By Joy Harjo
Illustrated by Michaela Goade
Former Poet Laureate Joy Harjo and Caldecott Medalist Michaela Goade, of the Myshoke and Tlingit Nations, respectively, create a vibrant swirl of words and art that highlight the interconnectedness of all things. This stunning book is perfect for celebrating April as National Poetry Month and Earth Day on April 22. To give just one example of the lyrical text, the child reader is reminded to “Remember the wind./Remember her voice./She knows the origin of this universe.”
ages 3 – 7
By Susan Stockdale
Through lively rhyming text, acclaimed author/illustrator Susan Stockdale notes the many animals that line up “in remarkable rows,” from the enormous elephants on the African plain to the tiny ants crawling up a stalk. Stockdale’s vivid colors, realistic depictions of the natural world, and carefully researched backmatter make for a nonfiction book that both educates and entertains.
By Jennifer O’Connell
Author/illustrator Jennifer O’Connell received the 2014 Green Earth Award for a children’s book that advocates stewardship of the environment. “Elephants Remember” is as touching and dramatic as that earlier winning nonfiction title, “The Eye of the Whale.” O’Connell tells the true story of conservationist Lawrence Anthony who earned the trust of the angry matriarch of a herd of troubled elephants and welcomed them to his wildlife sanctuary in Zululand in South Africa. He and the elephant leader, Nana, became friends; and when Lawrence died, the herd traveled 12 miles to mourn him. This remarkable tribute to the animal-human bond is a wonderful read-aloud for Earth Day.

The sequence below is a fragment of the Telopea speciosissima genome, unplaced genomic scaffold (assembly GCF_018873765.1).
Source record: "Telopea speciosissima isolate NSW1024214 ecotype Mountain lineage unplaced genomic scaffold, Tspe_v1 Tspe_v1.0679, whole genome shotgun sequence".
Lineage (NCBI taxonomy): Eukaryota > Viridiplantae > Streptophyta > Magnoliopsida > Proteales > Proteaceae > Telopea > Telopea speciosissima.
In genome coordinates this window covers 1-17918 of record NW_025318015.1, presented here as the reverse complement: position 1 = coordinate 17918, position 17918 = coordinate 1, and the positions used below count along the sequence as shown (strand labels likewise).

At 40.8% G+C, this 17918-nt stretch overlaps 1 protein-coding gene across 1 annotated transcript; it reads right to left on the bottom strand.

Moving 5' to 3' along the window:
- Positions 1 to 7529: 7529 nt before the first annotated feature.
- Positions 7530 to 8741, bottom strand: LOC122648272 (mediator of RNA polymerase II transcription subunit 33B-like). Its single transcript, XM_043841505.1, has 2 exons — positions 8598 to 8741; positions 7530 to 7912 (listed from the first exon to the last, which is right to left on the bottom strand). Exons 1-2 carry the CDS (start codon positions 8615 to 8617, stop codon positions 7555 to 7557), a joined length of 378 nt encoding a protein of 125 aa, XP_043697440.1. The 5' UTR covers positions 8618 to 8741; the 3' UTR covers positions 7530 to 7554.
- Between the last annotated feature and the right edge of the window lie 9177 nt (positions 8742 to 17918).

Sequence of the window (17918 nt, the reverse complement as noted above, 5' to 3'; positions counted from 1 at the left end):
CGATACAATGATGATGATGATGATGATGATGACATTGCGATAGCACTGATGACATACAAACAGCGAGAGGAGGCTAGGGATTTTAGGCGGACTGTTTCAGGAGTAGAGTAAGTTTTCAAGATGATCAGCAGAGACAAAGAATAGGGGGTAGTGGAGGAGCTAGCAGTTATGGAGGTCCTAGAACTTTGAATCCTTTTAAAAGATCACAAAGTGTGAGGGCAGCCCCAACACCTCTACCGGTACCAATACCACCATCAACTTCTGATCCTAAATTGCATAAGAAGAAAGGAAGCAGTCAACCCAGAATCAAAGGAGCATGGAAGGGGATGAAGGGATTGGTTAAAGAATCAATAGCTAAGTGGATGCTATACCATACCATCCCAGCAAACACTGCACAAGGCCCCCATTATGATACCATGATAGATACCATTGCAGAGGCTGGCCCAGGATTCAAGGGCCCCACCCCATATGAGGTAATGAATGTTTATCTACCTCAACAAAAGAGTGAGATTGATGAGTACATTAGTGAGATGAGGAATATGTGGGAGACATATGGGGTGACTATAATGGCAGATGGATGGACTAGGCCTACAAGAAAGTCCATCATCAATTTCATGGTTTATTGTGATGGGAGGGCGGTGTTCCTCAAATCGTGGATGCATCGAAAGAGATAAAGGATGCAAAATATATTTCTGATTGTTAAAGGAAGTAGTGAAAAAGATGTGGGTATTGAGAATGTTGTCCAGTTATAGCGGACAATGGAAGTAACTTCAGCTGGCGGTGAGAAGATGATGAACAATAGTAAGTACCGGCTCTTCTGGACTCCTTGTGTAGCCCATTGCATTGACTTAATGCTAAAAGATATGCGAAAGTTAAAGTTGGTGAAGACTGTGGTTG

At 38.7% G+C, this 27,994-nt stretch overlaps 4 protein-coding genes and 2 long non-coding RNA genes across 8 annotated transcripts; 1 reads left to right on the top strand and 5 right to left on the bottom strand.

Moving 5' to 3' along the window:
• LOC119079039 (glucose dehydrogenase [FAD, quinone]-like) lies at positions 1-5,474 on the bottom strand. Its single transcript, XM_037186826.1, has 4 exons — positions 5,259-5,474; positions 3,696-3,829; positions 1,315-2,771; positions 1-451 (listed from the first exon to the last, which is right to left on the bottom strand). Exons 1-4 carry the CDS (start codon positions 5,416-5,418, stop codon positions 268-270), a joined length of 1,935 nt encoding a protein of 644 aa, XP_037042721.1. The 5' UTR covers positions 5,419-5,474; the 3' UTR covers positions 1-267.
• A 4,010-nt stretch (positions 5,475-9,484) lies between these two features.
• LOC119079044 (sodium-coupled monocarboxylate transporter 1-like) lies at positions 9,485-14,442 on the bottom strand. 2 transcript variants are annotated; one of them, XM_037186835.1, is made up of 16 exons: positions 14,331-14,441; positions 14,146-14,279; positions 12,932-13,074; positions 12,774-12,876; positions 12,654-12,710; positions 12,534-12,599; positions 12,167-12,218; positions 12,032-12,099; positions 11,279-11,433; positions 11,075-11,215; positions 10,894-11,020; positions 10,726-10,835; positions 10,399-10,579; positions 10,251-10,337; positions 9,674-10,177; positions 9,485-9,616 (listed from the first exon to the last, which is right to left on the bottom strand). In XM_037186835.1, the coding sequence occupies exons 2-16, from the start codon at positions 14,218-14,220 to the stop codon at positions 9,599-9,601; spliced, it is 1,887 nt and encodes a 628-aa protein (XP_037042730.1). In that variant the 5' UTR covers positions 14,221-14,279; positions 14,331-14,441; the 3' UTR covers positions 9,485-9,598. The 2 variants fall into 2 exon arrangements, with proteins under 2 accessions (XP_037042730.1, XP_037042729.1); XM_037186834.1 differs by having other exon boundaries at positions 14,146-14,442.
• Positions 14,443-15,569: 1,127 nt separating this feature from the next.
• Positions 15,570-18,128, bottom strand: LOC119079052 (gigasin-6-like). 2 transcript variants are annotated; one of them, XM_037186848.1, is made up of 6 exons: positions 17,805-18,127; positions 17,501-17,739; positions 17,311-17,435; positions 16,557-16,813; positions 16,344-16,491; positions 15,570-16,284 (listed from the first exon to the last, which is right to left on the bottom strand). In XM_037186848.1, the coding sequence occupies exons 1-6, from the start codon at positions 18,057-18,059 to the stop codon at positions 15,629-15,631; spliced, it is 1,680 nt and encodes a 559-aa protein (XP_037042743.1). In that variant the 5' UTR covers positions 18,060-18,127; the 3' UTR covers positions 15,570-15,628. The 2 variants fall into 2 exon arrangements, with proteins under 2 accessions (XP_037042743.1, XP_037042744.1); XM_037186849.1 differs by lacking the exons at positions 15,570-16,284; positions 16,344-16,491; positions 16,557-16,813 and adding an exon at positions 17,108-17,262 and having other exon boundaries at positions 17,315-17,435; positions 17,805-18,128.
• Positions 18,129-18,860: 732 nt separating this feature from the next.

ages 8 – 11
Where I Live: Poems
Selected by Paul Janeczko
Illustrated by Hyewon Yum
Poems about home, street and town sashay and bounce through these pages, all written by master poets such as Janet Wong, Reuben Jackson, Nikki Giovanni, Naomi Shihab Nye and Linda Sue Park. In “Ode to a Sprinkler,” Gary Soto extolls the “helicopter/Of water/Slicing our legs.” Nikki Grimes enjoys the “hot, hot dance beat” in “Block Party.” And Langston Hughes muses on a city that “Spreads its wings/Making a song/In stone that sings.”
A Kid’s Guide to Saving the Planet: It’s Not Hopeless and We’re Not Helpless
Written by Paul Douglas
We have every reason to be concerned about our planet, our only home. New inventions and technologies will help, but cleaning the planet – saving the world – will require all of us to pay attention and take action. In this inspiring, informative book, nationally recognized meteorologist Paul Douglas offers realistic solutions and actions that kids can participate in now. Available wherever books are sold and at beamingbooks.com/store/product/9781506466392/A-Kids-Guide-to-Saving-the-Planet.